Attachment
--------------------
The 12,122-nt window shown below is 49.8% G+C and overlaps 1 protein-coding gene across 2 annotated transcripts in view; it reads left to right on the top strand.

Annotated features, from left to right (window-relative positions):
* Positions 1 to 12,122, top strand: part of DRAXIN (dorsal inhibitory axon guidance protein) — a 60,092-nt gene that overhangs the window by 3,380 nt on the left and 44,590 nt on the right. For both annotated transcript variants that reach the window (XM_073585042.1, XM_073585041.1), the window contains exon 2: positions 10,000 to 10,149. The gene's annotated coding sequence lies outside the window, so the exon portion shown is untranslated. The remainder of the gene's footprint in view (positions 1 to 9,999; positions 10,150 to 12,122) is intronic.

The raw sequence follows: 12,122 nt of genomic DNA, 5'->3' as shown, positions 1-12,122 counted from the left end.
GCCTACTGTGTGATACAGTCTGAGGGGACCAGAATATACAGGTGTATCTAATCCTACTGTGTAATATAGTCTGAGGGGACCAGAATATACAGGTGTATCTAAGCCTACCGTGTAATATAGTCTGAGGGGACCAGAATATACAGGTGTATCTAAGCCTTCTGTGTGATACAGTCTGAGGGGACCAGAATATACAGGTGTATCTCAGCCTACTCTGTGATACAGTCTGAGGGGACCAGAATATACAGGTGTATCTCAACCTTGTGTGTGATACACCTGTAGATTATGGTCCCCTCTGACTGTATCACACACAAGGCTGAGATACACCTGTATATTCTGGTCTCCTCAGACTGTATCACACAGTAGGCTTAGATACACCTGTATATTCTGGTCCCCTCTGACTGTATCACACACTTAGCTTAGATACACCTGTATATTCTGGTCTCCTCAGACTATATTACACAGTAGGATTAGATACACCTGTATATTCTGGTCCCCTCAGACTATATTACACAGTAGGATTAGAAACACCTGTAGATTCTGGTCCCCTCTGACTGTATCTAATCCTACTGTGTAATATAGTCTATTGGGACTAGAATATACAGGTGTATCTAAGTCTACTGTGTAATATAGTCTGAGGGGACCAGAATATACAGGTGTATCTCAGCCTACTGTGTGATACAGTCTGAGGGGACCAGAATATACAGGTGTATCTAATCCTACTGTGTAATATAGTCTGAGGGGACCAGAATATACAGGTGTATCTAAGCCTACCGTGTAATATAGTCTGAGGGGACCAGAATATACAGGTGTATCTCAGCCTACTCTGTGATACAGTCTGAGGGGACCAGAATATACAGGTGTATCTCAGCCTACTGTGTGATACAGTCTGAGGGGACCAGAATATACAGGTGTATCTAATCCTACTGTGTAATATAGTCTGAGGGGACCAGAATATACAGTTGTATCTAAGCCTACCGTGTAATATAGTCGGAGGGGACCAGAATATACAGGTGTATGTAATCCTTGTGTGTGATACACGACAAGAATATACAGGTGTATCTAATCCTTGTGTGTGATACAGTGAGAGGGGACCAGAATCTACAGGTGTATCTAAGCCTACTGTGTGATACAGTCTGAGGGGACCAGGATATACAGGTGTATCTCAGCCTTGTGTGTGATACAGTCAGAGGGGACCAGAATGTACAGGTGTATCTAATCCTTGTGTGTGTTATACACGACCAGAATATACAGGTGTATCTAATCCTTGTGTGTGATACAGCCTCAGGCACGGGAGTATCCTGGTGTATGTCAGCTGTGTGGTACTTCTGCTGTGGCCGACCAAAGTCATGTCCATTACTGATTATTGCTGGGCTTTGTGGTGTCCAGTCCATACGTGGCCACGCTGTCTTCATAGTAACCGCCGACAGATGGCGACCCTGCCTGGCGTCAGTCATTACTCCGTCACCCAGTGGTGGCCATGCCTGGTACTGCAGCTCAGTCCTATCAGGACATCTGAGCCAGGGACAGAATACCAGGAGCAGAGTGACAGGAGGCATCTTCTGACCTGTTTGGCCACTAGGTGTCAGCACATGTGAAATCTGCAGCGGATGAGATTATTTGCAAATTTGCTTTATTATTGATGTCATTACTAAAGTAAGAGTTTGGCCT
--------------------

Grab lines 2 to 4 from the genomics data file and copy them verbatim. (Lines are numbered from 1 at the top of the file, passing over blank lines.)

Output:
Annotated features, from left to right (window-relative positions):
* Positions 1 to 12,122, top strand: part of DRAXIN (dorsal inhibitory axon guidance protein) — a 60,092-nt gene that overhangs the window by 3,380 nt on the left and 44,590 nt on the right. For both annotated transcript variants that reach the window (XM_073585042.1, XM_073585041.1), the window contains exon 2: positions 10,000 to 10,149. The gene's annotated coding sequence lies outside the window, so the exon portion shown is untranslated. The remainder of the gene's footprint in view (positions 1 to 9,999; positions 10,150 to 12,122) is intronic.

The raw sequence follows: 12,122 nt of genomic DNA, 5'->3' as shown, positions 1-12,122 counted from the left end.